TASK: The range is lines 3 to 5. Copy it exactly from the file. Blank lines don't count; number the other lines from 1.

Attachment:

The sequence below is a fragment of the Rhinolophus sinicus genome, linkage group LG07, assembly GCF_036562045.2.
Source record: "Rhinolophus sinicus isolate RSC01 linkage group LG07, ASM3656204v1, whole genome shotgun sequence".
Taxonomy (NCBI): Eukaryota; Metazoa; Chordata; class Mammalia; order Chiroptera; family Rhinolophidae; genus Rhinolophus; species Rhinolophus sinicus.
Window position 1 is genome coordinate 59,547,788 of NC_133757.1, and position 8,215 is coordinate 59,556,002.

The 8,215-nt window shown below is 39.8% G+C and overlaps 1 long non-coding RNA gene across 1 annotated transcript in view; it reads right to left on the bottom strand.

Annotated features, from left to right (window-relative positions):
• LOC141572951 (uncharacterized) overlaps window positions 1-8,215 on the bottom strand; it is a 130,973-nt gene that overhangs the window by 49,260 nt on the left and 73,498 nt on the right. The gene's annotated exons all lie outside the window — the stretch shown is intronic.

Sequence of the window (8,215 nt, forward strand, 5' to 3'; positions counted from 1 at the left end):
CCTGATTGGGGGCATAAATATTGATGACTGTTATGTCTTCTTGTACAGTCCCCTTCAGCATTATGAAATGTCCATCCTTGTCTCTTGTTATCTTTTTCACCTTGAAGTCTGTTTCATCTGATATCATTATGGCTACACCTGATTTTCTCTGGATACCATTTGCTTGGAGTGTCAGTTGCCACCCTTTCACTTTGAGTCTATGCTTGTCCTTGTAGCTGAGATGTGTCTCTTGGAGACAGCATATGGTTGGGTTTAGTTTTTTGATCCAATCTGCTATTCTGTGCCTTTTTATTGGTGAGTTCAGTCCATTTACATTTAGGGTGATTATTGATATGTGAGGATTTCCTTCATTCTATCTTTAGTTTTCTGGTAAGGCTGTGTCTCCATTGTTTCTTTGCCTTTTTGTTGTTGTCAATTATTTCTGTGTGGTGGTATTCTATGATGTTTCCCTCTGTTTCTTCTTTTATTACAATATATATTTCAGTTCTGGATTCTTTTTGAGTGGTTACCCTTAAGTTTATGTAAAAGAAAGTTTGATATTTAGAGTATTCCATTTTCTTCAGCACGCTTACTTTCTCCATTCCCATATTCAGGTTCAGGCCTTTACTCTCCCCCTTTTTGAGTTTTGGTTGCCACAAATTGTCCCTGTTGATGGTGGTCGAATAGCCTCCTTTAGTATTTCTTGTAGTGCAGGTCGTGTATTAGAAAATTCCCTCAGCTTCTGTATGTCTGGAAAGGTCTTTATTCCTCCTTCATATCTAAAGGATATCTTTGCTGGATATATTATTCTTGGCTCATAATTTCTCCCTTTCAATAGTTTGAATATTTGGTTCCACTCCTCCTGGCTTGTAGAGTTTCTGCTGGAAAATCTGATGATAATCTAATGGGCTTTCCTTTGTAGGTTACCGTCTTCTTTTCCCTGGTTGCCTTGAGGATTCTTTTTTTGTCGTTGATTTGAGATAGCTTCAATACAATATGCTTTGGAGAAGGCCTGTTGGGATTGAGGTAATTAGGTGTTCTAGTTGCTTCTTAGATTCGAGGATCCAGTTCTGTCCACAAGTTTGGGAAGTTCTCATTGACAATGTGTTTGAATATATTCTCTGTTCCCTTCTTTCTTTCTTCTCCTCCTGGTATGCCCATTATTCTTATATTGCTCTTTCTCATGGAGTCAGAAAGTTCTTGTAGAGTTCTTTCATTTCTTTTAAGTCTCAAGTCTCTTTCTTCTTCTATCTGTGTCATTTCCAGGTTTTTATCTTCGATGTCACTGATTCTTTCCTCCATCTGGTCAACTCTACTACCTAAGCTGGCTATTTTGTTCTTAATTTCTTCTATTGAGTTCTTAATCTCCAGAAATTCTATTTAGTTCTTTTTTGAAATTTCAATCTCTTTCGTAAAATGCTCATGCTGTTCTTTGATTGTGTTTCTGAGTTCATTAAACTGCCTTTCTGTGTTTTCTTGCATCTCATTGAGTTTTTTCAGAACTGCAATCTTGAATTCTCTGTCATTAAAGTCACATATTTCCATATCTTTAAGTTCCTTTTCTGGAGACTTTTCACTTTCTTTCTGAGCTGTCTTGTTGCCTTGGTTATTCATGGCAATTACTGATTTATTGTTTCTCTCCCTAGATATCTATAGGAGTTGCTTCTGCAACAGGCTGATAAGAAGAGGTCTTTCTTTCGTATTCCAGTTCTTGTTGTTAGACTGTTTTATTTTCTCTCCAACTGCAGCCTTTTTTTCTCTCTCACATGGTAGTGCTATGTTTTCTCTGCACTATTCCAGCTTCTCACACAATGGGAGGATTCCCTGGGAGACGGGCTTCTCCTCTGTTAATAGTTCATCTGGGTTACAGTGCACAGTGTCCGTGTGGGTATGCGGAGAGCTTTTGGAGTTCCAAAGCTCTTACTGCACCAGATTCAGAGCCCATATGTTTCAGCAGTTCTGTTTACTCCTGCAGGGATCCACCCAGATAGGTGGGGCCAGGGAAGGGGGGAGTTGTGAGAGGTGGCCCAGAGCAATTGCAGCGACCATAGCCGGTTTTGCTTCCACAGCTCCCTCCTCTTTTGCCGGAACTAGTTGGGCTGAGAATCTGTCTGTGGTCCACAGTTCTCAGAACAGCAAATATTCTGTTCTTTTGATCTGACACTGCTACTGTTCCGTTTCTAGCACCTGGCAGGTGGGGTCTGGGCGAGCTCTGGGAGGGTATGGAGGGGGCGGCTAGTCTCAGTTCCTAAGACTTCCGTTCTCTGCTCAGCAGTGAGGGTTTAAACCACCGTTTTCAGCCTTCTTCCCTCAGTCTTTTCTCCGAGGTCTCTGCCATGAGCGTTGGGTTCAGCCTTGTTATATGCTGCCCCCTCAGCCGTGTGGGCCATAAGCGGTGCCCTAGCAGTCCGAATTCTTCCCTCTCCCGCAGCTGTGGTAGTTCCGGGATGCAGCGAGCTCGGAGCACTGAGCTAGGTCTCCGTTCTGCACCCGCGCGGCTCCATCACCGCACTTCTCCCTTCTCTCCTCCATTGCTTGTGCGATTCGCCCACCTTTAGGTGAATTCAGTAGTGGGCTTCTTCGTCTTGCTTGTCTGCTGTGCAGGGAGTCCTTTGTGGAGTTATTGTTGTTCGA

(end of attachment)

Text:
Taxonomy (NCBI): Eukaryota; Metazoa; Chordata; class Mammalia; order Chiroptera; family Rhinolophidae; genus Rhinolophus; species Rhinolophus sinicus.
Window position 1 is genome coordinate 59,547,788 of NC_133757.1, and position 8,215 is coordinate 59,556,002.

The 8,215-nt window shown below is 39.8% G+C and overlaps 1 long non-coding RNA gene across 1 annotated transcript in view; it reads right to left on the bottom strand.